Suggestions are appreciated; please send descriptions and links to me by in-world IM, notecard, or E-mail to harper.ganesvoort@gmail.com, or leave a comment below.

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I’d hoped that Contact Sheet would become a regular thing, and it apparently has; I’m up to my tenth column! Interest in the piece is usually good, at least judging by my blog statistics, so there’s no reason at all to not keep this column rolling at least once a month ’till the Crack of Doom — or at least until I can’t find Second Life photos that tickle my fancy (grin).

So, this month, I’m focusing on a rarity (at least to me) in Second Life: the men! For some reason, I seem to have acquired far more female (or supposedly female!) Flickr contacts than men, and I’d like to revise the imbalance of the sexes here. But Connie Arida (a.k.a. Connie Sec) gave me a list of good male photographers a few columns ago in her comment. So let’s see what the beefcake side of the equation has to offer….

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Sextan Shepherd is first up; and yes, he’s most easy on the eyes to look at (grin). But get past that, and simply look at the positioning Sextan pulled off in composing Rider on the Storm, a self-portrait. That one column of light falling on the black-clad figure against a stormy background is the single note of grace (not grace note) in an image of dangerous romance.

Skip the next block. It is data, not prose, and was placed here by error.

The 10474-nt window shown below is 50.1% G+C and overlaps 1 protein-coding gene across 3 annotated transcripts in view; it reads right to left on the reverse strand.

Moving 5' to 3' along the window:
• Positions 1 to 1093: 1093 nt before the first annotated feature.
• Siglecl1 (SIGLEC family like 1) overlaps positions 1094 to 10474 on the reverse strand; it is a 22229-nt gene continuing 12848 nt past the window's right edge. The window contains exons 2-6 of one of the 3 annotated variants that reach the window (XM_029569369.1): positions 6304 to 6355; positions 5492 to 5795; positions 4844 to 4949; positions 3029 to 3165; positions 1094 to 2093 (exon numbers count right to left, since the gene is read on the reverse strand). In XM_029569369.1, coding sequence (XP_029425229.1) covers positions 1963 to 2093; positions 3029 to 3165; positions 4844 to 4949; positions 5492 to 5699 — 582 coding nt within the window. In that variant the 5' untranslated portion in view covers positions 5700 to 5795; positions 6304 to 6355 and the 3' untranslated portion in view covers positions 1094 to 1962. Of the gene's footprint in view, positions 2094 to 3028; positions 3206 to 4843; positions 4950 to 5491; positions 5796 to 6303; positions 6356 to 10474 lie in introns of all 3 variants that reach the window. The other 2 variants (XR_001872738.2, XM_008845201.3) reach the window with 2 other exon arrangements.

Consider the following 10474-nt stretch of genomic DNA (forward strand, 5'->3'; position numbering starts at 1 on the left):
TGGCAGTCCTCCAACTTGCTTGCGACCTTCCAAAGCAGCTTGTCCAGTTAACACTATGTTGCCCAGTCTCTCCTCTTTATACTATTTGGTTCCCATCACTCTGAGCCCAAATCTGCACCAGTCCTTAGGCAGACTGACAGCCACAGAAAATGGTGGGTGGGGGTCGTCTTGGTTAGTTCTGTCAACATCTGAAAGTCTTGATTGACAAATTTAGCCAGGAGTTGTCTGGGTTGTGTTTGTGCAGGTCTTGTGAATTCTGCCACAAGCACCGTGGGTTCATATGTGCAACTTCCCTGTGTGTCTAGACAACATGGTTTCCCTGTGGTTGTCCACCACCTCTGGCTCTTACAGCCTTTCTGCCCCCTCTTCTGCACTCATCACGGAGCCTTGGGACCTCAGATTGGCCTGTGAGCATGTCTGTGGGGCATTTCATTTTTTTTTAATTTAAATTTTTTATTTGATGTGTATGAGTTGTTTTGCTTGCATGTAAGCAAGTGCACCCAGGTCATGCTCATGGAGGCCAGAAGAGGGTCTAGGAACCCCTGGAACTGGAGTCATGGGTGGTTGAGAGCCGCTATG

For a less provocative piece, but no less beautiful, look here at The Ring of Anexia. This does not appear to have been taken inside Second Life, but I’m not sure; it could be a composite. But for sheer celestial beauty, it’s not bad at all!

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Not all of Stephen Venkman’s work is to my taste — though not for the reasons apparently weighing in the decision by Linden Lab that got him knocked out of exhibiting at this year’s SL5B. I haven’t even seen those pieces in question, and I have no position on the subject at this late date. (Read here for more on this, from the avatars’ side. I’d encourage getting more about the question from any announcements put up back when by the Lindens, and then make your own judgment.) Getting beyond that, Stephen’s also done some work that I do enjoy….

For instance, I can’t make up my mind whether this is a house or a hidden battle station. But would you like to run in to this while flying Within the Clouds?

Or this piece, absolutely intense in its ferocity. I can’t make out yet what’s flying out of the avatar besides black lightning in expels; but it’s probably a good thing that he’s getting rid of it. He has hopefully lost all the negativeness locked within himself by this single act….

Stephen is also capable of a quieter beauty, though, and even humor. For instance, he took It’s in our DNA with some friends one day; it’s not quite a double helix, but it sure gets the point across. (Don’t ask me what the note on the shot is all about, unless one of the participants was getting ready to hurl [grin].)

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Klipang Torok has been mostly a portraitist, at least on his Flickr stream. His work has been very very good, and I encourage a pass through all his pages, and dropping lots of comments there. Here’s a sampling of just some of it. (I went heavy here, but Klipang allows Creative Commons, and I’m taking advantage.)

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And, as the kids are nagging me for the computer, that’s all for now.  I have some more names in the list, as well as a pileup of more of my favorites, so I may do another column in the very near future.  Until then,